This is a disaster waiting to happen. The 79th Street 1-train station was dangerously overcrowded to exit when both stairwells were open let alone having just the narrowest one open.

      • dannyboy says:

        Here’s a great anecdote to illuminate.

        Soon after 9/11 (which I survived, but tragically many who worked for me, with me, and who I worked for did not), the downtown train that I’m on stalls between stations. The first instructions from the conductor are for all passenger to move to the first car. We all comply, understanding that crisis management is now the biggest training item on every organizations agenda. Now we’re all overcrowded and sweating as there is no power. The next instruction is to exit the front door.
        I am not as young as I seem, but make my way down the unlighted tracks to the next station. From there I attempt to lift myself on to the platform. I find out that my arms are also not as young, so can’t. Now I see the irony of surviving a terrorist attack, only to be killed as the result of MTA incompetence.

        A stranger extends 2 hands and lifts me up. I am alive and exit the station. An ice cream seller was upstairs give us all free ice creams.

        So 2 heroes and one f-ed up organization.

    27. NYYgirl says:

      Can someone more digitally savvy than I am please send this article w its comments to Andy Byford? Please?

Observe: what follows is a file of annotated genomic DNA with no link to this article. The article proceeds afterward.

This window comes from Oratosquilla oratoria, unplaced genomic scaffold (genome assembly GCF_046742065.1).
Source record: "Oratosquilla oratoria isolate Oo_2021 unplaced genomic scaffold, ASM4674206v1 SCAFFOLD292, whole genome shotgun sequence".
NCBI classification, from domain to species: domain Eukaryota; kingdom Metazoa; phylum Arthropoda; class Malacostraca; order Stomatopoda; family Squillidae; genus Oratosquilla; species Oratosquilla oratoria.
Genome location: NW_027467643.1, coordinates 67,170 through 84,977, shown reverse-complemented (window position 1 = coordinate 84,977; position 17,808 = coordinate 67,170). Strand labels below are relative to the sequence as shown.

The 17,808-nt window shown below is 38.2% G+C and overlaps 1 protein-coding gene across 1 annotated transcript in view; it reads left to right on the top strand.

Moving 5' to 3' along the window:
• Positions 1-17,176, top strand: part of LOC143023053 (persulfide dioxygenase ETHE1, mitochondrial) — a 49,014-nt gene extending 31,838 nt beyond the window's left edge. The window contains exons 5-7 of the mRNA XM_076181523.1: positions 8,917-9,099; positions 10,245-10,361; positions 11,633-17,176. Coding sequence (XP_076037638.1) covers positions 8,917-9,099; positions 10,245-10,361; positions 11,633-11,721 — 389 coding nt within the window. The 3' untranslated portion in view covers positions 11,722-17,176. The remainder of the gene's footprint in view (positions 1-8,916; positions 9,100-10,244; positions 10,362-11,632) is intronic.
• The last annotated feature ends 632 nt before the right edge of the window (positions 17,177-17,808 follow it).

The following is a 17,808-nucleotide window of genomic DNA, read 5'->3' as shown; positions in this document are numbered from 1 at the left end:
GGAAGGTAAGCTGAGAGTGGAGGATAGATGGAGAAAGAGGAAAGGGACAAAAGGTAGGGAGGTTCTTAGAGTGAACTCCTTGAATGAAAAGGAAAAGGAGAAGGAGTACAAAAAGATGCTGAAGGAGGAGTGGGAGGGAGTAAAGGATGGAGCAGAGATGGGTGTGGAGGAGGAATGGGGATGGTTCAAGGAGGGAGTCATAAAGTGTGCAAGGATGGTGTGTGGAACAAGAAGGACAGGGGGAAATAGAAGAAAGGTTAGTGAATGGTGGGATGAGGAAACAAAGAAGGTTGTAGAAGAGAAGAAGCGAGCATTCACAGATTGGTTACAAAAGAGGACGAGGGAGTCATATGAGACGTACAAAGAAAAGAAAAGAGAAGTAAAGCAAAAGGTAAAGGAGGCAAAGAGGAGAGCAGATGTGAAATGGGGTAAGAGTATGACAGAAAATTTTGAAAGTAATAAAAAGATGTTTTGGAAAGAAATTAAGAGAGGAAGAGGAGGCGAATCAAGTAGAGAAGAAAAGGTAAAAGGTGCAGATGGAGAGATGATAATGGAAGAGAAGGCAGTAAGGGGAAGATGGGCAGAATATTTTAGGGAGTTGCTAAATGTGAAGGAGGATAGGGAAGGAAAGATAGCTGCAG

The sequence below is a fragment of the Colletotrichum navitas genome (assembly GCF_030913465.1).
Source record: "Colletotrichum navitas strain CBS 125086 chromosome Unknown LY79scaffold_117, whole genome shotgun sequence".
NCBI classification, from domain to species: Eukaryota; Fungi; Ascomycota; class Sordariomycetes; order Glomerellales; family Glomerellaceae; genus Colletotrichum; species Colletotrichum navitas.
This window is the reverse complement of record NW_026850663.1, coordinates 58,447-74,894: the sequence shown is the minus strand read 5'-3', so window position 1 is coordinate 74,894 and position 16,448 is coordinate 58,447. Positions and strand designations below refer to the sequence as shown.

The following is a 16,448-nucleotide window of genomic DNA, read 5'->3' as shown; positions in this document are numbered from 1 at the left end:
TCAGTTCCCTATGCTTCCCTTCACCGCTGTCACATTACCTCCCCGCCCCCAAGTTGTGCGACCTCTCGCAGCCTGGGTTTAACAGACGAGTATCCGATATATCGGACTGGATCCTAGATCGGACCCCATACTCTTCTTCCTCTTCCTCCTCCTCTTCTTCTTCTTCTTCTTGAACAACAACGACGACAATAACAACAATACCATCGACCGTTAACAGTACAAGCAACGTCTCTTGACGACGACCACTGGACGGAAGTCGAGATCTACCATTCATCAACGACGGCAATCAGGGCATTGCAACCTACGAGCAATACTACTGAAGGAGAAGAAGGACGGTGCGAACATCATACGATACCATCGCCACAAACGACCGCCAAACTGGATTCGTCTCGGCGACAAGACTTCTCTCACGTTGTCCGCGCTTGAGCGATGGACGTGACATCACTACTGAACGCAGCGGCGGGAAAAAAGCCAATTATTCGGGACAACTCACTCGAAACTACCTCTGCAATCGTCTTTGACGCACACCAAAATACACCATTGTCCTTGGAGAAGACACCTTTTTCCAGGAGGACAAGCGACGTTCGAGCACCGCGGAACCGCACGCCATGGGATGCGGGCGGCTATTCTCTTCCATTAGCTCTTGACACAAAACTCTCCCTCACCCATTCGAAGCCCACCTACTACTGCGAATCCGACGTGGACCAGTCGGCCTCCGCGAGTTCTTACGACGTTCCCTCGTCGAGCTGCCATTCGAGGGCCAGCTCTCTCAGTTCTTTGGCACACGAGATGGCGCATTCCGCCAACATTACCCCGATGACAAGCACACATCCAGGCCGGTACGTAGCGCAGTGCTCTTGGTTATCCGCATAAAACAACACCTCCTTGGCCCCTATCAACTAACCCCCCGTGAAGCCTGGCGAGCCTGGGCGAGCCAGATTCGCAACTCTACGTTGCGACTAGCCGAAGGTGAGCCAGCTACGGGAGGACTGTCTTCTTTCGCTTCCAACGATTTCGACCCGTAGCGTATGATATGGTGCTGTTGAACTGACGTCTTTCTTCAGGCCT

28. B.B. says:

      Some of you read the following (including comments), you might learn something.

      http://secondavenuesagas.com/2019/05/07/cuomo-dismissive-trottenberg-non-committal-on-johnsons-nyc-transit-takeover-plan/#comments

      Also know this; no where in world does passenger rail (including mass transit/subways) exist without some sort of subsidy be it direct or indirect.

      No private company today would touch the NYCT especially subway system with a barge pole. Nor would the unions ever allow it without a bitter and nasty fright to the ground. For one thing once removed from NYC civil employees status there goes a host of benefits and protections.

      NYCT subway system is ancient and in dire need of tens of billions in infrastructure upgrades. No private company is going to pony up that kind of money (nor go into debt on that behalf), because there isn’t an upside. In other words how does the thing work?

      Private industry exists to make a profit. Only way that happens with rail is when farebox recovery equals or exceeds costs. That and or the RR finds other ways of making money that subsidizes passenger service.

      Before they went bankrupt PRR, New York Central, and the New Haven received subsides to provide commuter rail services. When Penn Central went belly up NYS created the MTA in part to take the LIRR and create Metro-North so commuter rail could continue.

      Anyone who thinks this current liberal/democratic political climate in NYC government is going to allow a private company to raise subway fares for whatever reason, needs to have their head examined.

      MTA just got beaten down for a proposed fare increase which saw them instead nibble around the edges. Fare remained same, but bonuses and other goodies taken away or slimmed down. Meanwhile the mayor and city council are handing out free Metro Cards to the “poor”.

      I’ll tell you something else many seem not to know. The MTA does not own NYCT subways, they remain the property of NYCT/New York City. Rather the system is leased to the MTA and by that agreement city can cancel and take things back with just one year notice.

      If city thinks it can do a better job of running subways than MTA, and or find someone else who can, why haven’t they made that move? I’ll tell you; there are ten *BILLION* reasons. That is the current dollar amount of subsides and other funds MTA hands over and or otherwise provides to NYCT. If state/MTA is out of the picture, so is their money.